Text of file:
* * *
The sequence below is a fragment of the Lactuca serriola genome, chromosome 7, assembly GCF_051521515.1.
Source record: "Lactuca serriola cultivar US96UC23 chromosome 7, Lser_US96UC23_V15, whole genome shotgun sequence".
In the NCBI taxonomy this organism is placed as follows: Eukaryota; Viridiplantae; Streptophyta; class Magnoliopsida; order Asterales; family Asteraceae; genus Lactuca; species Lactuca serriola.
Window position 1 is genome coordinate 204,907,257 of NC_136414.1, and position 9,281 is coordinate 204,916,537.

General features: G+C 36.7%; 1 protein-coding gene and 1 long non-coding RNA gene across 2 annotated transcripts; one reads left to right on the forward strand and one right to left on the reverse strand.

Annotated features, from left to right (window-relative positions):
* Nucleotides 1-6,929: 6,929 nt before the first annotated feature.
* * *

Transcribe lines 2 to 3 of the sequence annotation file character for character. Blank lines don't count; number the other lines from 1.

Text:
Source record: "Lactuca serriola cultivar US96UC23 chromosome 7, Lser_US96UC23_V15, whole genome shotgun sequence".
In the NCBI taxonomy this organism is placed as follows: Eukaryota; Viridiplantae; Streptophyta; class Magnoliopsida; order Asterales; family Asteraceae; genus Lactuca; species Lactuca serriola.